Even if Mrs. Merkel decides to keep the tone at dinner cordial, Foreign Minister Guido Westerwelle has already announced he would use Tuesday’s German-Chinese government consultations to bring up the issue of human rights in China. “It’s a fact that in spite of his release, Ai Weiwei is still under oppressive restrictions,” Mr. Westerwelle told German newspaper “Die Welt.” “In the past few months, we received a number of alarming and sad news concerning human rights in China. But compared to 15 years ago, the situation has improved.”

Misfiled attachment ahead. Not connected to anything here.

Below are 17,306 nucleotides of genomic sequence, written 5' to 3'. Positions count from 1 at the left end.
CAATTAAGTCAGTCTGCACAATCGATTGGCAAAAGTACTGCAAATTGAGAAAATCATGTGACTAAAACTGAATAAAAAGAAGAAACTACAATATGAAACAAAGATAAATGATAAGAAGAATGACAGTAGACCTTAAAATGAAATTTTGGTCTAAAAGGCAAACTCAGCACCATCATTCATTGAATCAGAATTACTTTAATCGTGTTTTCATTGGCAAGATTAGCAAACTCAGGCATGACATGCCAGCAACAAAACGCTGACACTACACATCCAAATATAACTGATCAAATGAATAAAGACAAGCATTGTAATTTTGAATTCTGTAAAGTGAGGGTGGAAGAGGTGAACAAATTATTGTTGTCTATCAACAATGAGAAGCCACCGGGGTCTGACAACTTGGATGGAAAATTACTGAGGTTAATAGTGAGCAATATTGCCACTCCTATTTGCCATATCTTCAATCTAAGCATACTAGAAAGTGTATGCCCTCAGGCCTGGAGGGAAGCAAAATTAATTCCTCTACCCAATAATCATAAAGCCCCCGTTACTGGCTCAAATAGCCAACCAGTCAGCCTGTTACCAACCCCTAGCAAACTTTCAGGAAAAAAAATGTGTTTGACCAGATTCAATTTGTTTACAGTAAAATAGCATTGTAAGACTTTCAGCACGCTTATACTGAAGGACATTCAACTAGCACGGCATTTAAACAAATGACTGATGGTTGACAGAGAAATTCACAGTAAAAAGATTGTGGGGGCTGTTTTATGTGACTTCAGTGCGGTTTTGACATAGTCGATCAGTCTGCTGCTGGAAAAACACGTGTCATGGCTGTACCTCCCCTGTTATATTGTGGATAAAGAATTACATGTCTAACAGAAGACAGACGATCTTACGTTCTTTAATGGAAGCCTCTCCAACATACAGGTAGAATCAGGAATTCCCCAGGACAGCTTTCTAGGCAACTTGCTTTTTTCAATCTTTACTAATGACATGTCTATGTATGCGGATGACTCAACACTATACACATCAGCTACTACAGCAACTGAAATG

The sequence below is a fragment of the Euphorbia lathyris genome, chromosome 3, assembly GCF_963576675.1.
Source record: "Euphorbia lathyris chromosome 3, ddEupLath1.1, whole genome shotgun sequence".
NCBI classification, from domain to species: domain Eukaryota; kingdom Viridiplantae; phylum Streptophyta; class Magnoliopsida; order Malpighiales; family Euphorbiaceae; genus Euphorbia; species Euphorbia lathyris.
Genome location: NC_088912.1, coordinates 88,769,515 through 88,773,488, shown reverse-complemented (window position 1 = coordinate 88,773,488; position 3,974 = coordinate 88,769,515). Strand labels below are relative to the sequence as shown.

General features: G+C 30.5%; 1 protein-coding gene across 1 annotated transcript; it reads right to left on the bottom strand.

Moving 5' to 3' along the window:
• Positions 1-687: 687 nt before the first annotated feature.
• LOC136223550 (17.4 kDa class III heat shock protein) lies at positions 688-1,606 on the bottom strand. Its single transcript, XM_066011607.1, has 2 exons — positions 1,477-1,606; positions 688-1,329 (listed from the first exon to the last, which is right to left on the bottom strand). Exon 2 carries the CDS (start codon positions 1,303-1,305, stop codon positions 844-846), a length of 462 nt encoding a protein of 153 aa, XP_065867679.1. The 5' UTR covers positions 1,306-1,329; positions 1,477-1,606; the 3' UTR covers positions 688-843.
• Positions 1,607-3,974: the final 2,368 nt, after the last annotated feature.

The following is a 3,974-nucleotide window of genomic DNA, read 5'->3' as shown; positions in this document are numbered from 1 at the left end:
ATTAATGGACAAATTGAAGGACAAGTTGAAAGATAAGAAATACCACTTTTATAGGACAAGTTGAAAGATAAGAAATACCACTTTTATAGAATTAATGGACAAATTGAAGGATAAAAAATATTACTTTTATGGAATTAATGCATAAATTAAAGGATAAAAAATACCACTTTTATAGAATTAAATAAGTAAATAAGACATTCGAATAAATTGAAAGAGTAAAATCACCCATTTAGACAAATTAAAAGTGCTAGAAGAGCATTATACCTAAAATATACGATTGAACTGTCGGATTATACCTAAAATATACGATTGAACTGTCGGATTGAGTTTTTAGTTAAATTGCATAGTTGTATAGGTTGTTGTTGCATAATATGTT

In April, German media quoted a personal letter in which Chancellor Merkel asked for Ai Weiwei – a popular artist in Germany, with a guest professorship at Berlin’s University of the Arts – to be set free. The chancellery denied the letter's existence, but did so conveniently late, after the news had spread.
Professor Sandschneider counsels caution in ascribing the dissidents' release to German pressure. “Whoever believes that Chinese politics can be influenced by exerting pressure on Beijing is underestimating Chinese self-confidence,” he says. “We shouldn’t even try to link issues like trade and human rights. It’s counterproductive. It doesn’t mean we have to be silent, though.”